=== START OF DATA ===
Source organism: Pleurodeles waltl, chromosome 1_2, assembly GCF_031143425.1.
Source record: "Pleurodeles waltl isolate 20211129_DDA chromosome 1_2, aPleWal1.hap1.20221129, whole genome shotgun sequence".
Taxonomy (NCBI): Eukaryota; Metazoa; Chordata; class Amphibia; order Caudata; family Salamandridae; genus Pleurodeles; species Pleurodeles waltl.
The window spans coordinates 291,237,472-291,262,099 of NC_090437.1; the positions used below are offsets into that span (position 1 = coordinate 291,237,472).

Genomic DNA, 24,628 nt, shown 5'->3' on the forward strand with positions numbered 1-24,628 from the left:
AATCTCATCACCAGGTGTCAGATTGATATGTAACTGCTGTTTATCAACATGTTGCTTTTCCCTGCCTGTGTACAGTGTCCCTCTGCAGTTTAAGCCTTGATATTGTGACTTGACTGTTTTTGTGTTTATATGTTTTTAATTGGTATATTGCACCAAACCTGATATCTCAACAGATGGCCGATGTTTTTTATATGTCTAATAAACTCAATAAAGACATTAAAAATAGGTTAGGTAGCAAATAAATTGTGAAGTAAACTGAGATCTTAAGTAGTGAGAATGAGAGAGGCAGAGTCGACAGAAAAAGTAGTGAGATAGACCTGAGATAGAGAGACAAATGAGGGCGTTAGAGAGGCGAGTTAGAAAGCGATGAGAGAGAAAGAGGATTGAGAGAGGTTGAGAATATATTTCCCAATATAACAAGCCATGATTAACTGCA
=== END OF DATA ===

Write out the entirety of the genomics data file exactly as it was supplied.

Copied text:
Source organism: Pleurodeles waltl, chromosome 1_2, assembly GCF_031143425.1.
Source record: "Pleurodeles waltl isolate 20211129_DDA chromosome 1_2, aPleWal1.hap1.20221129, whole genome shotgun sequence".
Taxonomy (NCBI): Eukaryota; Metazoa; Chordata; class Amphibia; order Caudata; family Salamandridae; genus Pleurodeles; species Pleurodeles waltl.
The window spans coordinates 291,237,472-291,262,099 of NC_090437.1; the positions used below are offsets into that span (position 1 = coordinate 291,237,472).

Genomic DNA, 24,628 nt, shown 5'->3' on the forward strand with positions numbered 1-24,628 from the left:
AATCTCATCACCAGGTGTCAGATTGATATGTAACTGCTGTTTATCAACATGTTGCTTTTCCCTGCCTGTGTACAGTGTCCCTCTGCAGTTTAAGCCTTGATATTGTGACTTGACTGTTTTTGTGTTTATATGTTTTTAATTGGTATATTGCACCAAACCTGATATCTCAACAGATGGCCGATGTTTTTTATATGTCTAATAAACTCAATAAAGACATTAAAAATAGGTTAGGTAGCAAATAAATTGTGAAGTAAACTGAGATCTTAAGTAGTGAGAATGAGAGAGGCAGAGTCGACAGAAAAAGTAGTGAGATAGACCTGAGATAGAGAGACAAATGAGGGCGTTAGAGAGGCGAGTTAGAAAGCGATGAGAGAGAAAGAGGATTGAGAGAGGTTGAGAATATATTTCCCAATATAACAAGCCATGATTAACTGCA